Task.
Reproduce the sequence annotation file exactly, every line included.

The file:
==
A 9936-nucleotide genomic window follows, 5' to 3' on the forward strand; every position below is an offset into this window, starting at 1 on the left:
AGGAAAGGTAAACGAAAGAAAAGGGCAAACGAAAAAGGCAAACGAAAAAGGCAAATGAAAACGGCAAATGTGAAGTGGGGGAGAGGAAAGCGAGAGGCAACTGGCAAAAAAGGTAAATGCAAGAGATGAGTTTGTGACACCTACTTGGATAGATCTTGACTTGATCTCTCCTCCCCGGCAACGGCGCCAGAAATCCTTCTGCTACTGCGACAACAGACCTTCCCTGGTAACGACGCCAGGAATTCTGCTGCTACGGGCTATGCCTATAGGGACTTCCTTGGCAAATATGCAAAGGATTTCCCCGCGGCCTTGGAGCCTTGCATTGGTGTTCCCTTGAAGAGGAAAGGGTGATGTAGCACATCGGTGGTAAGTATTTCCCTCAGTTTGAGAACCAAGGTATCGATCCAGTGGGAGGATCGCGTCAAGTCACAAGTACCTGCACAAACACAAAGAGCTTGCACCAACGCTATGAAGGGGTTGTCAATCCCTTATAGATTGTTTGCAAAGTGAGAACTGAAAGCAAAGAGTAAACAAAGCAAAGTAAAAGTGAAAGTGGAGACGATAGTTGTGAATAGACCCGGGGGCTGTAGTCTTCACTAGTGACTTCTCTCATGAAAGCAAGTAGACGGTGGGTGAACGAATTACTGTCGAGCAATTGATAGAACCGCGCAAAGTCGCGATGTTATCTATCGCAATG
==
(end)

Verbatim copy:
A 9936-nucleotide genomic window follows, 5' to 3' on the forward strand; every position below is an offset into this window, starting at 1 on the left:
AGGAAAGGTAAACGAAAGAAAAGGGCAAACGAAAAAGGCAAACGAAAAAGGCAAATGAAAACGGCAAATGTGAAGTGGGGGAGAGGAAAGCGAGAGGCAACTGGCAAAAAAGGTAAATGCAAGAGATGAGTTTGTGACACCTACTTGGATAGATCTTGACTTGATCTCTCCTCCCCGGCAACGGCGCCAGAAATCCTTCTGCTACTGCGACAACAGACCTTCCCTGGTAACGACGCCAGGAATTCTGCTGCTACGGGCTATGCCTATAGGGACTTCCTTGGCAAATATGCAAAGGATTTCCCCGCGGCCTTGGAGCCTTGCATTGGTGTTCCCTTGAAGAGGAAAGGGTGATGTAGCACATCGGTGGTAAGTATTTCCCTCAGTTTGAGAACCAAGGTATCGATCCAGTGGGAGGATCGCGTCAAGTCACAAGTACCTGCACAAACACAAAGAGCTTGCACCAACGCTATGAAGGGGTTGTCAATCCCTTATAGATTGTTTGCAAAGTGAGAACTGAAAGCAAAGAGTAAACAAAGCAAAGTAAAAGTGAAAGTGGAGACGATAGTTGTGAATAGACCCGGGGGCTGTAGTCTTCACTAGTGACTTCTCTCATGAAAGCAAGTAGACGGTGGGTGAACGAATTACTGTCGAGCAATTGATAGAACCGCGCAAAGTCGCGATGTTATCTATCGCAATG